Restaurant Talk: Food Trucks on the Decline?

Restaurant Talk is a new, occasional feature written by Nick Freshman, a native Arlingtonian and co-owner of Spider Kelly’s and Eventide Restaurant in Clarendon.

Hello ARLnow readers! I have been a fan of this site since its earliest days, and I am now proud to be a contributor. I am amazed at the dining public’s bottomless appetite for content about restaurants and food culture. As an operator, I think this is great, and the attention certainly contributes to every operator’s success. However, there does seem to be an occasional disconnect between the dining public and restaurant professionals. I hope to offer a bridge between the two by providing an insider’s perspective on trends and issues that pertain to our business. And since I am a local, and this is the most local of websites, it will have an Arlington twist.

To kick things off, I’ll take advantage of the New Year theme and start a discussion about one food trend that should be of great interest to many who live and work in Arlington. In the coming weeks, we’ll discuss other trends and give you a chance to get your burning restaurant questions answered in a live Q&A.

Food Trucks: I’ll Skip the Politics, Thanks

The 'Pepe' food truck makes its debut in ArlingtonAhhh, the food truck: bringing funky food to the cubicle masses in guerilla form. What an idea, albeit an old one in Arlington. Ever had a pupusa from the trucks that hover around our construction sites? Tasty. The concept has been around forever. Nonetheless, the convoys roaming the county now represent a huge trend, and it’s growing. The Post just ran a piece recalling that during the 2008 inaugural there was one food truck operating in DC. One. This year, there are over 100. Thirty of them will be there to feed the inaugural masses today. For our recent holiday party, in fact, we hired a couple of trucks to camp out in the alley behind Spider Kelly’s for our staff to enjoy, including Big Cheese (I recommend the “Thrilled Cheese”) and District Taco (the carnitas is a favorite).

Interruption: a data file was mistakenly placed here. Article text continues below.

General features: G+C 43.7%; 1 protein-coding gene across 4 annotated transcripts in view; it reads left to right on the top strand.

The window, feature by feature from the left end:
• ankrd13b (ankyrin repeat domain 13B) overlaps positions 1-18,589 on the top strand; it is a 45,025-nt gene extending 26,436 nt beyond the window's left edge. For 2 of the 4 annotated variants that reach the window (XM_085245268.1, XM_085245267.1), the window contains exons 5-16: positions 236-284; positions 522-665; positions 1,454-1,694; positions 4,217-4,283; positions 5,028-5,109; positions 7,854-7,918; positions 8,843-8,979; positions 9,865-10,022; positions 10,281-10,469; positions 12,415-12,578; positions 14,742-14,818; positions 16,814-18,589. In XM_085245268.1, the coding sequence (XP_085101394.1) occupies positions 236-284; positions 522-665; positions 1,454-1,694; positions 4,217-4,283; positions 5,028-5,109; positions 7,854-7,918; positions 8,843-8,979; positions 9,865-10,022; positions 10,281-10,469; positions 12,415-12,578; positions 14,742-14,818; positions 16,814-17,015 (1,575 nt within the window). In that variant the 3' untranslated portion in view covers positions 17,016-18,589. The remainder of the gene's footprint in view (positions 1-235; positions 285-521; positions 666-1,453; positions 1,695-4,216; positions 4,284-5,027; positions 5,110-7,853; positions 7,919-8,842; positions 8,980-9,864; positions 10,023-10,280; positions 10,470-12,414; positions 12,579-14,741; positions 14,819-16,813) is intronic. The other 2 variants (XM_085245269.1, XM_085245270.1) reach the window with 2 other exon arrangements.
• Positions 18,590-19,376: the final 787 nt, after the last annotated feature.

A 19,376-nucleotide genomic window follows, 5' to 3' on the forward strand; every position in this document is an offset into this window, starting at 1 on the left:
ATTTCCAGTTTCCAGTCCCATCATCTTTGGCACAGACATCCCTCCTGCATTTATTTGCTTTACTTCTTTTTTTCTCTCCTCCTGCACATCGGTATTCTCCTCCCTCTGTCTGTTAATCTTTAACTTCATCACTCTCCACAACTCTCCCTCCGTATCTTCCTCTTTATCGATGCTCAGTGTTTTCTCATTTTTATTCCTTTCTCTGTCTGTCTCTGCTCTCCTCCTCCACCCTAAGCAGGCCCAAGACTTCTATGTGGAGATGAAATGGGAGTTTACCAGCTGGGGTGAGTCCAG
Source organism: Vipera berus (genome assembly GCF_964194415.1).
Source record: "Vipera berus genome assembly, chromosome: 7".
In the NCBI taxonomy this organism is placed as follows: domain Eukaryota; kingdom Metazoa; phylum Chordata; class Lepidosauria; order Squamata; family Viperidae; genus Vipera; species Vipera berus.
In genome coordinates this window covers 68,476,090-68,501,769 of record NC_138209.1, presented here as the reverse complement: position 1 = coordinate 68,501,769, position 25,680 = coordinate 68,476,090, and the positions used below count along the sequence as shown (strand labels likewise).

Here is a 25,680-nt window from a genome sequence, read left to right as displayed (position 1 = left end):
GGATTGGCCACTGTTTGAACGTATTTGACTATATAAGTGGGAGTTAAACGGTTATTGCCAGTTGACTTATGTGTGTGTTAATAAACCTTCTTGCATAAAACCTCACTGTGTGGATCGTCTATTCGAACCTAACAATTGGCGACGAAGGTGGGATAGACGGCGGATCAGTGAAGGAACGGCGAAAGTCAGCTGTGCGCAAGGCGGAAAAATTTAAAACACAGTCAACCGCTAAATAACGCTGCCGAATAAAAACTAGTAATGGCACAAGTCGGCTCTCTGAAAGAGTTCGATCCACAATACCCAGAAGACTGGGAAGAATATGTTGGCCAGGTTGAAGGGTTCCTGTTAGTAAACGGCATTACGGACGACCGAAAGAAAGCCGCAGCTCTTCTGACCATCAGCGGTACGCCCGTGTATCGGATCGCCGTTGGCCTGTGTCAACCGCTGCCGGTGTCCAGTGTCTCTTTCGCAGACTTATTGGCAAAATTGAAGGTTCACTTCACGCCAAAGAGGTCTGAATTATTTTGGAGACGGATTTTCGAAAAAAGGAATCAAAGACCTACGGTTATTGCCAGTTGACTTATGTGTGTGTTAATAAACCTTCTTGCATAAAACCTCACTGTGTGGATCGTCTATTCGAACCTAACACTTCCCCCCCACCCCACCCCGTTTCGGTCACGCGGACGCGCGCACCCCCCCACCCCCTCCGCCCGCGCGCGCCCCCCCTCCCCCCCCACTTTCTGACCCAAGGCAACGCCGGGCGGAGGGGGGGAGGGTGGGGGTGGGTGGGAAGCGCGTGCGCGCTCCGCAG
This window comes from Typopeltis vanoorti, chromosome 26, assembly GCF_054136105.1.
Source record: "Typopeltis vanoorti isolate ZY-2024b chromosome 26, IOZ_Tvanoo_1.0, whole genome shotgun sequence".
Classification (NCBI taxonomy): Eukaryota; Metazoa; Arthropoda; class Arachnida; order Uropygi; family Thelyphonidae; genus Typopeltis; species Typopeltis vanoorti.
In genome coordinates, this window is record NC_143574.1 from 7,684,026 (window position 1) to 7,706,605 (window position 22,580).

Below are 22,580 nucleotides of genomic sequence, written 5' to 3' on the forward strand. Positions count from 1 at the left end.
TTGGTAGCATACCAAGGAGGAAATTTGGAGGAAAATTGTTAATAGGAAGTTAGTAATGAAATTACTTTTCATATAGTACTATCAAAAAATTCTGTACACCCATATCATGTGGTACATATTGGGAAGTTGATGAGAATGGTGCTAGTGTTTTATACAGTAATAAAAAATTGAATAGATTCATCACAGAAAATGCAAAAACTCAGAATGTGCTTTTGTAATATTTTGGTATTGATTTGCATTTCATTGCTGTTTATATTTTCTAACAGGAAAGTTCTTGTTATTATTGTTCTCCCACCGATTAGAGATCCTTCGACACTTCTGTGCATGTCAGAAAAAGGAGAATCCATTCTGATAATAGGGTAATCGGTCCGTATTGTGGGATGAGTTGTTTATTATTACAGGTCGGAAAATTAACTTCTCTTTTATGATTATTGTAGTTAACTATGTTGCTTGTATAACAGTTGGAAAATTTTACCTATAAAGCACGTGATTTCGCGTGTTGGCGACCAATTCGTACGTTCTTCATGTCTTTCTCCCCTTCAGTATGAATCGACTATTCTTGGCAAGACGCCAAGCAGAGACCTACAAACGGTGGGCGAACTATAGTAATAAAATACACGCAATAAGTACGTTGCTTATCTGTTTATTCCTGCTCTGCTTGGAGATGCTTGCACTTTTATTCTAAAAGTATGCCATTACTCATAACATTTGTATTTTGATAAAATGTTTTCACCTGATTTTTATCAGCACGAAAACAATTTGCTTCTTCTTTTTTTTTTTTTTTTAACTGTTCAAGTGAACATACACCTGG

But for the consumer, the question remains: How many trucks can the market reasonably sustain? Business Darwinism will cull the herd in 2013 for two reasons. First, just because it’s on a truck with a cool paint job doesn’t mean it’s great food. Sometimes it is, sometimes it ain’t. There are only so many spots they can park in, and the service window is short. The ones that don’t truly offer something special will fade out.

Second, sometimes people want to sit down at a table inside to eat, even at lunch. Even if they don’t, most eaters assume that by sacrificing the comfort of a chair and a plate, they’ll receive a commensurate decrease in price. However, price points on these trucks can rival or exceed the restaurants they’re parked in front of. This again raises the bar for the food inside the truck: If it’s not better, cheaper and more convenient, customers will seek a spot that is. Is it worth it to squat on a curb for your meal if what’s inside that foil wrapper is just mediocre?

You, the dining public, will decide their fate with your wallets. Will there be 100 trucks prowling at noon this time next year? I wouldn’t bet on it.

In 2013, will you be visiting food trucks as often, more often or less often than you did in 2012? Let us know in the comment section.

I look forward to hearing from all of you, and if you ever want to come by to share your thoughts with me in person, pull up a barstool at Spider Kelly’s or Eventide and let me have it. But please, buy a drink first.

Nick Freshman is a native Arlingtonian who grew up on the North side and now lives on the South side. After earning an English degree in college, he saw his only viable career option to be behind a bar. Time spent learning the business in the dining rooms and kitchens of restaurants in town — and one awful year in a cubicle — led him to venture out on his own. The first leap was a Five Guys franchise which is still his favorite burger. With his partners, he is an owner of Spider Kelly’s and Eventide Restaurant in Clarendon. On days off you can find him eating and drinking in Arlington with his three toughest critics — his wife Meredith, another local, his daughter Evelyn, a rising star at Oakridge Elementary, and their cat, Butter.

The views and opinions expressed in this article are those of the author and do not necessarily reflect the views of ARLnow.com. This article is not sponsored nor the result of any business arrangement.


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